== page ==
|09-09-2012 01:39 PM|
I use photobucket or imgur to post pics. You can attach them if they arent too big with the buttons on the reply window. There is a limit of something like 2mb for pics on here, so if they are too large, they wont show.
The 65 is just one of the cars I have. Someday in the not too distant future some of them will find new homes, but they will be drivable and look decent. If they arent drivable then the chances they will get crushed or just rust in someone elses back yard are too great. For a while I was like a crazy cat person taking in any stray, but with cars. Gotta thin the herd at some point.
65 is my favorite year of GTO, always wanted one growing up and now I am building it for my father in law to enjoy. I have the LeMans to build for me, so we will both have 65s to drive next year.
|09-09-2012 08:05 AM|
|section 8||I thought I was on the right track uploading a pic ..it failed. Shoot me your email n ill send some pics of my 68. I had a 65 gto once. I've lost my heel from kicking myself in the a** for selling it|
|09-09-2012 07:34 AM|
|section 8||The actual cam specs are...216/228 at@050 and .454/.480 lift and 112 lobe separation|
|09-09-2012 07:13 AM|
|section 8||Btw I haven't figured out how to post pics yet ...it looks more like something from the road warrior lol|
|09-09-2012 07:10 AM|
|section 8||I was thinking of going with a 6 sp and leaning toward pro touring look up the red devil 69 camaro on u tube. Although the ls9 is a little out of my budget its a nice concept|
|09-07-2012 09:33 PM|
I read that you were running a 350, and you are on the right path to making decent power with it. You mght want to think about a different trans if you intend to put a 461 in your car. I have broken a ST10, M20 and an M21 with mild 455s. It will live a long time behind the 350 if you take good care of it. I went automatic because it only costs me $200 to rebuild one of those, and $400 minimum for a manual, plus the auto lives longer with lots of torque.
Got any pics of your car? You should post them up. Always wanted a first gen bird, make mine a 69.
|09-06-2012 11:24 AM|
|section 8||I'm running a basically stock 69 350 30 over #47 heads 216/228 w.454/.470 lift @050 and I think the lobe separation is 112 or 113 an edelbrock p4b dual plane with a notch cut out between the secondaries and a 1406 edelbrock|
|09-06-2012 11:04 AM|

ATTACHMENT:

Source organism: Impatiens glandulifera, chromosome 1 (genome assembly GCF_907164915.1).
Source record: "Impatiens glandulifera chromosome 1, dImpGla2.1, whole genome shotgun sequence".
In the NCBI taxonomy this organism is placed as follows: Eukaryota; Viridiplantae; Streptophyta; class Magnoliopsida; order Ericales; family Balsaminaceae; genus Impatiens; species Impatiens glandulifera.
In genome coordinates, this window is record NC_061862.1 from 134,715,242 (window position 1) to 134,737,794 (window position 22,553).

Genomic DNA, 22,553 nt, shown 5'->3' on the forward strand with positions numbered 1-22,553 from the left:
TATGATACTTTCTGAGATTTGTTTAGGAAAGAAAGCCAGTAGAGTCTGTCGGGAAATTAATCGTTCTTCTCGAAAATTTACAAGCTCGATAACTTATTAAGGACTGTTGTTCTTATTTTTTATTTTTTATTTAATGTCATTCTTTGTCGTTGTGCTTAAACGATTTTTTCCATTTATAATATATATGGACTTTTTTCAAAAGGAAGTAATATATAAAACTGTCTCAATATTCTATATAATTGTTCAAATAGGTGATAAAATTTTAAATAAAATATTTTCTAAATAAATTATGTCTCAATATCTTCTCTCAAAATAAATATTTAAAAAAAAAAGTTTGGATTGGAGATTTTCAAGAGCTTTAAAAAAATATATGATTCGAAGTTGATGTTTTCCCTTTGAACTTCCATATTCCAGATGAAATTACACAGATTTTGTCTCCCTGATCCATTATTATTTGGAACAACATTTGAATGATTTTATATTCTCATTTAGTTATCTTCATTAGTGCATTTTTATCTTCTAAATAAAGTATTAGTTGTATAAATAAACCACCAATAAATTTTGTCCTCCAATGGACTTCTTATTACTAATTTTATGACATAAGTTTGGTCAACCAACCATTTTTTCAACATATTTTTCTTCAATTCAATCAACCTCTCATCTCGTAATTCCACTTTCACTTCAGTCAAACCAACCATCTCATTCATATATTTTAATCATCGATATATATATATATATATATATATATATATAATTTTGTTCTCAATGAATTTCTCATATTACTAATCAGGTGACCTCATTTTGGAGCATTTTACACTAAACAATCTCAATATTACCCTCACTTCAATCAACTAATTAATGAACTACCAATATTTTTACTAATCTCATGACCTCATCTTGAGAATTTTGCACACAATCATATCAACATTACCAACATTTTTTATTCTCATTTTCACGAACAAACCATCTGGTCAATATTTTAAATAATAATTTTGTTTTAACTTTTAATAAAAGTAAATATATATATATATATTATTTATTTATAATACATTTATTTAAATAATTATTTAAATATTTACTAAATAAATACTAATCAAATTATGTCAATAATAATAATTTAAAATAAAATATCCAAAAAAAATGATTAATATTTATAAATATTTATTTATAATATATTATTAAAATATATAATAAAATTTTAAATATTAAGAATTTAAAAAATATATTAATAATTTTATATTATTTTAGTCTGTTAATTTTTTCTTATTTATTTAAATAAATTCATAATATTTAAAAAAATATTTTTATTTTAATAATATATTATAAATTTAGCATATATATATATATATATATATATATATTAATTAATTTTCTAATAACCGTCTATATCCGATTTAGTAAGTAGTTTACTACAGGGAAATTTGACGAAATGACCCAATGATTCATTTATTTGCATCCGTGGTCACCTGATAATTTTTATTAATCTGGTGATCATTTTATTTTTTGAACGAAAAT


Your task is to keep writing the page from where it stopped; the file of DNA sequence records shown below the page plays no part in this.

|section 8||I'm running a muncie m20.. wr with a 10 bolt safe t track 3.36 and 255 60 15 goodyear eagle st and gabriel heavy duty shocks on 1.5" or 2" lift 5 leaf spring|
|09-06-2012 10:49 AM|
With the old engine that only made about 540hp/590ftlbs, it hooked ok with 285 65 15 BFG drag radials. Not the best, they only did 1.7ish 60fts. This new engine smokes them like its on ice, half throttle smoke shows are the norm now, but those tires are old and hard. Bought them in 2002. Here is a half throttle vid before I got the body put back together after paint.
Slapper bars are really only intended to stop wheel hop, which should be hard to get with multi leaf springs. Mono leafs will hop around easy with enough power and some traction. To really hook the front end needs to come up somewhat easily, and if you can get the rear to lift instead of squat that helps too. Calvert bars or lift bars are the ticket to get the rear to go up. The lighter up front the better. Without sticky tires you are going to be doing John Force impressions with a 455.
My 70 GTO with 2.93 gears and stock converter in the Th400 would spin the 275 60 15 Kumho tires hard while rolling 35mph, it had a low compression 455 that made around 500ftlbs and approximately 400hp. That year Goat has a 90lb front bumper, so they are fun to get to hook.
Most Pontiac 350s I have been around can have traction issues easily, they have the same stroke as a 400's 3.75" with a smaller bore. They like to grunt with that crank. As a side note, its super fun to tell a chevy guy you have a 350 crank and rods in your 400 and its a 406. They get really confused.